Hope you’re all having a terrific start to the summer!
We’ve had a few drawbacks and some leaps forward. This weekend we attempted to attach the green house cover but the conditions weren’t ideal. We experienced some wind and this made the green house plastic cover act like a Kite. We’re lucky we didn’t get tossed around or get hurt =)
Continue reading High Tunnel Update
Our Fall Apple of the month, “Liberty”, is a Macoun parentage.
Liberty was developed at the famous Geneva Research Station in the 1960s. It is derived from Macoun, and is very much a McIntosh-style apple, with red skin and juicy flesh. The flavor is well balanced, perhaps sharper than many of the Mac-related varieties but still with the characteristic vinous note. Its other parent is an un-named research variety derived from Malus floribunda, from which it inherits resistance to scab.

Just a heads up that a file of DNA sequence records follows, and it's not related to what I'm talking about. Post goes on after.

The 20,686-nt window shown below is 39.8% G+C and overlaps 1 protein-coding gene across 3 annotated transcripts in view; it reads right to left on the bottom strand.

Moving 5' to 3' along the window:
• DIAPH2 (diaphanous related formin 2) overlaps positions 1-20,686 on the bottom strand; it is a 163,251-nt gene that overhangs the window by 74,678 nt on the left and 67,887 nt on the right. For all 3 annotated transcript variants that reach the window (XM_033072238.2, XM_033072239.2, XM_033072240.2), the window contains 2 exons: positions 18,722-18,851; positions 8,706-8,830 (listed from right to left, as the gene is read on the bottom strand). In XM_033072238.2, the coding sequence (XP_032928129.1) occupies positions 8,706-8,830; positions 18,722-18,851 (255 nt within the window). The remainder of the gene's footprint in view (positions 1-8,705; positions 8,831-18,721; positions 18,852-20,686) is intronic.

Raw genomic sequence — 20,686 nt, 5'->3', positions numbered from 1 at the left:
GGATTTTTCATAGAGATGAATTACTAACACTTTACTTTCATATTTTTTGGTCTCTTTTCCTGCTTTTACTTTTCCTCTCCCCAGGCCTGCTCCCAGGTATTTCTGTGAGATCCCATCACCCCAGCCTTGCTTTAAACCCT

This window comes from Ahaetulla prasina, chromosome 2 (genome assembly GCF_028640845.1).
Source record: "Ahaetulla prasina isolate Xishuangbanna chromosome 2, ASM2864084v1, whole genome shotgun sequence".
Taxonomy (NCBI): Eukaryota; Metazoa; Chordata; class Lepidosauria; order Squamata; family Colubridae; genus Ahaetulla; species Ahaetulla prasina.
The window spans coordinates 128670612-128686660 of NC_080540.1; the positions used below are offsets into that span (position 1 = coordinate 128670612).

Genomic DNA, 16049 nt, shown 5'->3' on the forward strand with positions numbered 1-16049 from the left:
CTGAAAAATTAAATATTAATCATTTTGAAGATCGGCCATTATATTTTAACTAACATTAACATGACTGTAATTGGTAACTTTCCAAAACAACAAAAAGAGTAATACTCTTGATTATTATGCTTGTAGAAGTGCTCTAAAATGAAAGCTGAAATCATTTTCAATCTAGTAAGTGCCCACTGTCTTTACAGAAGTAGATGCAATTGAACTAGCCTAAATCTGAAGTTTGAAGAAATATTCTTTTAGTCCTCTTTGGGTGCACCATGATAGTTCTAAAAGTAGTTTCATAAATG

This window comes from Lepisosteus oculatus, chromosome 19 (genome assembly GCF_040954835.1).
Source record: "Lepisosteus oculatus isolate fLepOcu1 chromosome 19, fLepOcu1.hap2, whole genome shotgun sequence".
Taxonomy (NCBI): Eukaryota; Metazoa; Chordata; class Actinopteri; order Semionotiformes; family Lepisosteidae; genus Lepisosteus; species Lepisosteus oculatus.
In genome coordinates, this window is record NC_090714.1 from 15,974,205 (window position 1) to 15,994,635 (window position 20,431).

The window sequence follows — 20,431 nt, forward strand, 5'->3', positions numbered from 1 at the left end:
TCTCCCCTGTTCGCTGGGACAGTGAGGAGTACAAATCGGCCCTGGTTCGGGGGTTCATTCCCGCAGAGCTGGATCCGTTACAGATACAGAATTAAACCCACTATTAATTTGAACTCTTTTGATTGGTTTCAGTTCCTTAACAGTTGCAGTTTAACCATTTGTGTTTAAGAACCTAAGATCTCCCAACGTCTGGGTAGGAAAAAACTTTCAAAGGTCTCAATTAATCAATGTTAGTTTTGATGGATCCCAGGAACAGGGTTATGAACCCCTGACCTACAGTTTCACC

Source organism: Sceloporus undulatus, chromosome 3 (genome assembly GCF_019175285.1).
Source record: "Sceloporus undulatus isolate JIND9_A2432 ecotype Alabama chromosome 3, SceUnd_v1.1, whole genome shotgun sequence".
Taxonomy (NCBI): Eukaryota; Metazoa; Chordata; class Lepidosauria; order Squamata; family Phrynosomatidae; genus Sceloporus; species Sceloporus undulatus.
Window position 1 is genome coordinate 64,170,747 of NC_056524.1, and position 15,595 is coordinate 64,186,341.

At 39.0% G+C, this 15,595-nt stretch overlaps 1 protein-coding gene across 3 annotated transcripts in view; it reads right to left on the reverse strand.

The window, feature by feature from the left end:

It is grown quite widely in the eastern US, and is being promoted as a good variety for the backyard grower.
There is some evidence that Liberty is a triploid variety, with 3 sets of chromosomes instead of the usual 2 – or perhaps a partial triploid. However it does not possess many of the typical features seen in triploid varieties (such as large size and vigour).
Continue reading Fall Apple of the month
Here at Autumn Harvest Orchard we firmly believe our kids are the future, and we need to help them grow into responsible adults through hard work and strong ethics, and take an interest in their local community. As such, we are proud to Continue reading Partnering for a Future
The Autumn Harvest Orchard follows USDA rules for organic agriculture. This means that we use farming practices that promote healthy soils, reduce pests, and protect our environment. Our goal is to produce the highest quality, freshest, local, organic grown food we can for local food fans in western Connecticut.
Continue reading Organic Growing Practices
Autumn Harvest Orchard was procured in 2000 and slowly evolved from an abandoned pasture to an apple orchard in 2006. Eventually chestnut trees and blueberries bushes were added to the orchard and later beehives were installed to aid in the pollination. Continue reading Meet the Farm